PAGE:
In its simplest form, an electrical switch is a humble device. For example, a single-pole, single-throw 15A snap switch consists of a pair of electrical contacts that can be opened or closed manually. A snap switch is spring loaded so that it opens and closes quickly, minimizing arcing, which otherwise would burn the contacts. Of course there are more elaborate types of switches, including:
- Double-pole, which are capable of simultaneously switching two ungrounded conductors such as in a 240V circuit.
- Triple-pole, for 3-phase circuits.
- Electrically or pneumatically powered switches for very large loads.
- 3- and 4-way switches, which permit users to control a load from more than one location.
- Circuit breakers, which provide overcurrent protection as well as a switching function.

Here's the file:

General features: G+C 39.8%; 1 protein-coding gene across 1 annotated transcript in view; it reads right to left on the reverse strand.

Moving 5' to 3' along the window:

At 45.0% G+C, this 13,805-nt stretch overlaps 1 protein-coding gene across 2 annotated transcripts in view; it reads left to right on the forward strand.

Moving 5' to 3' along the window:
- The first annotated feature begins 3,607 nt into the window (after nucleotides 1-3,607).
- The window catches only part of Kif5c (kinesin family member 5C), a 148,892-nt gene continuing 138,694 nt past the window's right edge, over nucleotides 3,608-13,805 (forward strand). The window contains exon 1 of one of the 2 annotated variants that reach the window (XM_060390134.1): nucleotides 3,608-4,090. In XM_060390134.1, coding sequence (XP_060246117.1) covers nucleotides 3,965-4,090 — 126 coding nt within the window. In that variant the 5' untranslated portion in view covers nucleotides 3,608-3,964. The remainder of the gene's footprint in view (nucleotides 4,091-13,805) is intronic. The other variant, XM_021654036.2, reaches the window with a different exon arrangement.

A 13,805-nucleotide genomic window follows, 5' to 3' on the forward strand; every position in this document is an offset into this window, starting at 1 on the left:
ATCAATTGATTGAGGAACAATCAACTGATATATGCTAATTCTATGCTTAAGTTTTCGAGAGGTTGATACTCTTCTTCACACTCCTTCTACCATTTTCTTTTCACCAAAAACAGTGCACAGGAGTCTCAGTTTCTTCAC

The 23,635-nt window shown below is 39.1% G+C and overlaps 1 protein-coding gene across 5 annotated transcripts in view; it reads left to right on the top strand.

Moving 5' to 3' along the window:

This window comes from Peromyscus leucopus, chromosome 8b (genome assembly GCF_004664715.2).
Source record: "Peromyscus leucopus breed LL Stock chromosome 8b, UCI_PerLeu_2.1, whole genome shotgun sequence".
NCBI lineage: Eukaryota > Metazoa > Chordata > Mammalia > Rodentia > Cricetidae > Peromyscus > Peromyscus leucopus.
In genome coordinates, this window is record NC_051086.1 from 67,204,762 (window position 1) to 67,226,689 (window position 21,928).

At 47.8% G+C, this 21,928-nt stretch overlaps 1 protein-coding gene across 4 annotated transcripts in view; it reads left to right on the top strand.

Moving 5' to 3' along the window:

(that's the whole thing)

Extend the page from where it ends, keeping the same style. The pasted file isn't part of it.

- Molded-case switches that resemble circuit breakers. They plug into an entrance panel and pick up power from the bus bars(s) but do not offer overcurrent protection.
- Isolating switches, which are not intended to interrupt a load.
All non-utility switch installations in residential, commercial, and industrial settings must meet National Electrical Code (NEC) requirements where enacted. In most jurisdictions, the finished installation is inspected prior to use. Since switches are a very visible part of the installation, the electrical inspector almost always sees misapplications and NEC violations because they are out in the open. This gallery features some of the more common violations in switch installations.